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tle and chief property as a sort of common stock, to which all had an equal right. When an individual killed an ox or a sheep, the slaughtered animal afforded a common feast; and the person to whom it belonged had as little food in his house on the next day, or the day following, as any of his neighbours. The same practice, it may be observed, obtains still among the Caffers, the Bushmen, and the Namaquas. If a dozen of people leave a kraal to hunt game, and one only is successful, the fortunate individual shares his provision with his less successful companions of the chase.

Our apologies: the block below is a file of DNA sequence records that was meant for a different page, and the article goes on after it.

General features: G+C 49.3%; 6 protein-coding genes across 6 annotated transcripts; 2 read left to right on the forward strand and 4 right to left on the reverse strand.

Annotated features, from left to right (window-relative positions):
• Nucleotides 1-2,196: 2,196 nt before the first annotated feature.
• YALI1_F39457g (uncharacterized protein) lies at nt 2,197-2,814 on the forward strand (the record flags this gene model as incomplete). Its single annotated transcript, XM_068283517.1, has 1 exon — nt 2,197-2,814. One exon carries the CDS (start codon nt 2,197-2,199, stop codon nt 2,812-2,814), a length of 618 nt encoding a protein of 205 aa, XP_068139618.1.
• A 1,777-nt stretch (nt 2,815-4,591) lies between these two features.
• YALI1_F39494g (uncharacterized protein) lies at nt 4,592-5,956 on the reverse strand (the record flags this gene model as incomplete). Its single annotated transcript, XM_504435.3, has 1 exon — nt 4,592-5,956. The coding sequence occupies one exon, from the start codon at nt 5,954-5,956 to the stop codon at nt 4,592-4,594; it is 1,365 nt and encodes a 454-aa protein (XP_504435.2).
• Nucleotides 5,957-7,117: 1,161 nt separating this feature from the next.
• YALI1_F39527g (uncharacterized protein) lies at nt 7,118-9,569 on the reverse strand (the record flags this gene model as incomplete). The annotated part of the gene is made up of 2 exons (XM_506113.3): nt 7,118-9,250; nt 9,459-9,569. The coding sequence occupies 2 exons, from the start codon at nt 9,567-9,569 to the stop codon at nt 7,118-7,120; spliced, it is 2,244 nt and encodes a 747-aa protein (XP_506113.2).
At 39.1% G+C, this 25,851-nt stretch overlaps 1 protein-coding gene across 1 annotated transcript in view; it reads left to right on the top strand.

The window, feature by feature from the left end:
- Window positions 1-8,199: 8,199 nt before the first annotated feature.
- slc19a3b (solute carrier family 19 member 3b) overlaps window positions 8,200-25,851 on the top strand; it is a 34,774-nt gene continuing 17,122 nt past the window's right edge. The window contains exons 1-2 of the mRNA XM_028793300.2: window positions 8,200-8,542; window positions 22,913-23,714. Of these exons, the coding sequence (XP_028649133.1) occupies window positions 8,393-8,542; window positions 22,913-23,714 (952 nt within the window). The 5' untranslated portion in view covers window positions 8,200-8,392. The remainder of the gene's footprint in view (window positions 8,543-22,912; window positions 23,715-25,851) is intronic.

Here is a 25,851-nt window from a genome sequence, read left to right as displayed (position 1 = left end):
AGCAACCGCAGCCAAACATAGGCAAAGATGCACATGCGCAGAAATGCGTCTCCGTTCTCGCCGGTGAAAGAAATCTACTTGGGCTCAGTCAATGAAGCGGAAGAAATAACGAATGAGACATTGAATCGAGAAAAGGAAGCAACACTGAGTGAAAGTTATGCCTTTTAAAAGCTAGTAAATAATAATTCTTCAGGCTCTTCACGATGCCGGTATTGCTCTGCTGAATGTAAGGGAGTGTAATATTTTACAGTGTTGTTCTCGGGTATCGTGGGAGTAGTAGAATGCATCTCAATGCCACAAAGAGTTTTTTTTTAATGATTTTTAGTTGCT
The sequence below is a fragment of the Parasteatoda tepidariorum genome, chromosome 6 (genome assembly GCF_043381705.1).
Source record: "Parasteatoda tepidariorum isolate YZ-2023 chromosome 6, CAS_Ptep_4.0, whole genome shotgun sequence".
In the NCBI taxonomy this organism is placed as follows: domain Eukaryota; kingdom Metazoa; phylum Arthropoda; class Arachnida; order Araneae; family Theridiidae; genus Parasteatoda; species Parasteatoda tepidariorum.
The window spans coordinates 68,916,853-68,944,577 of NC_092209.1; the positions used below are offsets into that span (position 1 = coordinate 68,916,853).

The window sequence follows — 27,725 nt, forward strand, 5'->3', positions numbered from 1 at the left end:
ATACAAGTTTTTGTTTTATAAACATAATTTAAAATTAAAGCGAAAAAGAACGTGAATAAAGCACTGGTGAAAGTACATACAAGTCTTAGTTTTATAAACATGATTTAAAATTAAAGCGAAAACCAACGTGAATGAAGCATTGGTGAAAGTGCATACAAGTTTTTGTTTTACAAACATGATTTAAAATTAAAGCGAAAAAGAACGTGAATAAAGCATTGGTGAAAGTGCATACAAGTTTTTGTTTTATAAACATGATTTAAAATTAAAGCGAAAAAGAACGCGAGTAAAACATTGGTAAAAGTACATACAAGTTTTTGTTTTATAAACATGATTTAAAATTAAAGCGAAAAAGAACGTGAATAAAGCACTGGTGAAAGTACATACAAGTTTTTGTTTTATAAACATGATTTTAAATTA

I never have been able to discover from my intercourse with the natives, or from any other source, that this nation had ever attained any distinct notion of a Supreme Being, or that an idea of a future state of existence had at any period prevailed among them. Africaner, the most intelligent savage I have ever met with, declared that, previous to his acquaintance with the Missionaries, he had no idea of a Spirit, Creator, or Supreme Ruler.In his intercourse with the colonists, he had heard, as he observed to me, that they had a God; but he never saw him in the winds, in the thunder, in the lightning, in the heavens, nor in any of his works; and so contracted were his views on this subject, that, by the God of the white people, he only understood something under that name which they might carry about with them in their pockets. Being asked if it never occurred to him to inquire how the world was made, or whọ formed the sun and the stars and the clouds, his reply was, 'I was always so engrossed with my cattle and my wars, that I never lifted my thoughts so high; or if, at any time, a question arose in my mind on these subjects, the difficulty of solving it was so great that it no sooner presented itself than it was dismissed.' But the conclusive argument on this point is the fact, that neither they nor the Bushmen had any word in their language to express the Deity. The only name which the Hottentots have for him (and this is by no means general) is Thuike, or Utìka, an appellation of which the derivation and meaning are very uncertain. *